Multi-million-pound school building project in Northampton hailed a '˜dog's dinner' as it goes Â£11.4m over budget
A new school heralded as one of Northampton's key regeneration projects has gone Â£11.4m over budget and a broke county councilÂ Â is having to pick up the tab to make sure it opens in time.
The Northampton International Academy in Barrack Road has been plagued with problems since construction began and the formerly expensive £34.7 million building is now set to cost a £46.4 million.
Concrete cancer, soil contamination and problems with the condition of the former Royal Mail sorting office, has seen the costs soar.
Northamptonshire County Council, which managed the project, has now had to contract specialists to make sure the building opens in time this September.
Pupils are currently being schooled in on-site temporary accommodation which has cost £3.6m this year.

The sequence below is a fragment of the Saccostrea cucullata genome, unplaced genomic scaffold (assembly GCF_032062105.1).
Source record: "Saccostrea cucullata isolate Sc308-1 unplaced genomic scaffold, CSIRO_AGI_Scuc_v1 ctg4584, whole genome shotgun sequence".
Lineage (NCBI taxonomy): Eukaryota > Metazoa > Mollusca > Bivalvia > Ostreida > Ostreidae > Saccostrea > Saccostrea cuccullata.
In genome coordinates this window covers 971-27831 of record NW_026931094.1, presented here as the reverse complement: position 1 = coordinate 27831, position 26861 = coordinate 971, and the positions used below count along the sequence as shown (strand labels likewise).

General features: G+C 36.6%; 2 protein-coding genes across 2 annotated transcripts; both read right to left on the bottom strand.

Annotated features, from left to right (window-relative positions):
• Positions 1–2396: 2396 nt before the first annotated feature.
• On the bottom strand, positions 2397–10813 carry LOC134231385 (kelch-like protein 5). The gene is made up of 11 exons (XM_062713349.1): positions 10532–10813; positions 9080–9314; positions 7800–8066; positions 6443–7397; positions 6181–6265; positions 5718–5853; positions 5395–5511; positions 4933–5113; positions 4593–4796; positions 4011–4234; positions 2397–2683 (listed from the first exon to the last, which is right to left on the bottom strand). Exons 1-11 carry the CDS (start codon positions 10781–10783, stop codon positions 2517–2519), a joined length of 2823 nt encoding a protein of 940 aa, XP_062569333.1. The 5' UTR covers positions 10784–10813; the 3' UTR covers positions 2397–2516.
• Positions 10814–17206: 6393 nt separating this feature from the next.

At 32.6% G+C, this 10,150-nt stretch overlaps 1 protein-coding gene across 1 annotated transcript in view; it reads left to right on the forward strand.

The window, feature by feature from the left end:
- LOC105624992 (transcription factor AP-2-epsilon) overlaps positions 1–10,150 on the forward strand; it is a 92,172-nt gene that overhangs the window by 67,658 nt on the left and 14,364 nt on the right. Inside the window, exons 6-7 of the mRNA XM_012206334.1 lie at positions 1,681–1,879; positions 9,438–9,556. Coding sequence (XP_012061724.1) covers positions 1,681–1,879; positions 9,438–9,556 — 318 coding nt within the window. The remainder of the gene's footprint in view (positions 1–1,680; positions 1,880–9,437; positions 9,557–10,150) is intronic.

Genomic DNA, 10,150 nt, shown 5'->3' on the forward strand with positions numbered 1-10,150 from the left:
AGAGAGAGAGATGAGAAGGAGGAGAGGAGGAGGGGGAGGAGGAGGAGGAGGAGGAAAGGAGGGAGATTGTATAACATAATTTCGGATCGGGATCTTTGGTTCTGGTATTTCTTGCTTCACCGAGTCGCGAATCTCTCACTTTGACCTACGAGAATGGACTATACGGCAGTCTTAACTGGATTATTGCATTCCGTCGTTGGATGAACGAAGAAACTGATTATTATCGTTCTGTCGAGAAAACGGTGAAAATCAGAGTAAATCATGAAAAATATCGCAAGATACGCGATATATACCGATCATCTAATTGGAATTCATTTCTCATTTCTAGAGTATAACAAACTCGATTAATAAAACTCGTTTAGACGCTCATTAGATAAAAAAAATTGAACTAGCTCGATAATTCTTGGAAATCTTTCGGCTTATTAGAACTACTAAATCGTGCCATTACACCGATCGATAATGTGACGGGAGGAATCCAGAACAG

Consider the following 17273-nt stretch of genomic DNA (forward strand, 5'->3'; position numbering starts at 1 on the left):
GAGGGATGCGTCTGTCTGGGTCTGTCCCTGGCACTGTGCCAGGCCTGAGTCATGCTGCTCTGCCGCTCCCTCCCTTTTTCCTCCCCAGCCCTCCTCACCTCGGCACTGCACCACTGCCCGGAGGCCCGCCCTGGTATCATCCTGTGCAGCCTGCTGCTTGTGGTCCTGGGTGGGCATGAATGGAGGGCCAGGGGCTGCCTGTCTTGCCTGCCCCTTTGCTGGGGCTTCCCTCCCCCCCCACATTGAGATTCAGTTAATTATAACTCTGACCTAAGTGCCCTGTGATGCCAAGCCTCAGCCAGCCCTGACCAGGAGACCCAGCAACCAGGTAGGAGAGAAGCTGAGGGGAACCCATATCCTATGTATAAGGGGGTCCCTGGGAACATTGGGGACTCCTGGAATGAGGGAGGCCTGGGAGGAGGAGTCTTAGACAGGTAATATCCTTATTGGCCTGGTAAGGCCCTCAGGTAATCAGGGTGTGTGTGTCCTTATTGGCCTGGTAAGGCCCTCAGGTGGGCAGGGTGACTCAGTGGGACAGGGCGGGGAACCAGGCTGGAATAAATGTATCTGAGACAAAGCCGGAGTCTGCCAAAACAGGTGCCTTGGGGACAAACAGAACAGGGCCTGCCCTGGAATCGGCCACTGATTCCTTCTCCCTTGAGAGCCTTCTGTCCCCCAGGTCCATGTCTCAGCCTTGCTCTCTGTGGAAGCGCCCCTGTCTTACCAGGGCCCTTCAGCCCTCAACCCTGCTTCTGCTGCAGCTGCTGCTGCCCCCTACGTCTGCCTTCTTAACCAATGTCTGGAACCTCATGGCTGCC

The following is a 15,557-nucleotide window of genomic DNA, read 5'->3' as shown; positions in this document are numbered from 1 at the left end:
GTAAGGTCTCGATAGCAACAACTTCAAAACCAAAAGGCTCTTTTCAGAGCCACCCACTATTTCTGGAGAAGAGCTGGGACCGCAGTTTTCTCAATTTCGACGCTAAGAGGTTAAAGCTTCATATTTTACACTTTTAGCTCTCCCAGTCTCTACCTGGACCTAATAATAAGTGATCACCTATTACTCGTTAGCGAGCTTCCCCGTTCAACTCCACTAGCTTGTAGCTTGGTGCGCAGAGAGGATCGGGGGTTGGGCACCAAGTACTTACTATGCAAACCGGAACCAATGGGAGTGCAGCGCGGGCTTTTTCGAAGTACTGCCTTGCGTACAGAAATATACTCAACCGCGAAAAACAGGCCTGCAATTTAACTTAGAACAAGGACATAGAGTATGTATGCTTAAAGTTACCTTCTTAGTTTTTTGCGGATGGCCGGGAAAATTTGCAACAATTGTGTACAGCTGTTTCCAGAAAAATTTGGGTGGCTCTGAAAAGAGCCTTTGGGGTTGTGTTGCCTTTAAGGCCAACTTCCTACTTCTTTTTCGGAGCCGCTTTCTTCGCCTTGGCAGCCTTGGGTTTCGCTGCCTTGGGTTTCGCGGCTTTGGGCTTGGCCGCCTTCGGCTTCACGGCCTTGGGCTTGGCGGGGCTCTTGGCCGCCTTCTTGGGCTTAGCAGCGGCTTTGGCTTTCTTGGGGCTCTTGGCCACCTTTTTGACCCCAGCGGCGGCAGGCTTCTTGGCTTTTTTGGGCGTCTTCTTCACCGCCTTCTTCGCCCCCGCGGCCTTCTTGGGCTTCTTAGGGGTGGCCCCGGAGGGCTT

Speaking at a cabinet meeting on Wednesday at which the extra funds were approved, Cllr Winston Strachan, who represents Northampton’s Castle Ward said the council had made a “dogs dinner” of the school project, which is being built by Vinci Construction UK.
He told the newly appointed cabinet which is lead by Cllr Matt Golby: “I have been a supporter of the school since day one and it could bring benefits to local people. However, you have really made a dog’s dinner of it.”
The authority, which is almost penniless and at risk of being put into the hands of central government after mismanagement by officers and councillors, is attempting to recover the £11.4 million from the Education Funding Agency. However, it is uncertain whether the agency will hand over any more funds.
The £11.4 million is coming from the Basic School Needs budget, plus money given to the authority by developers and discretionary capital funding, so there will be less money to go round to other schools.
But if NCC does not pay the additional funds, the school will not be ready for a September opening. The school, which is sponsored by EMLC Academy Trust, will include a primary and secondary provision and will eventually accommodate up to 2,200 pupils when at full capacity.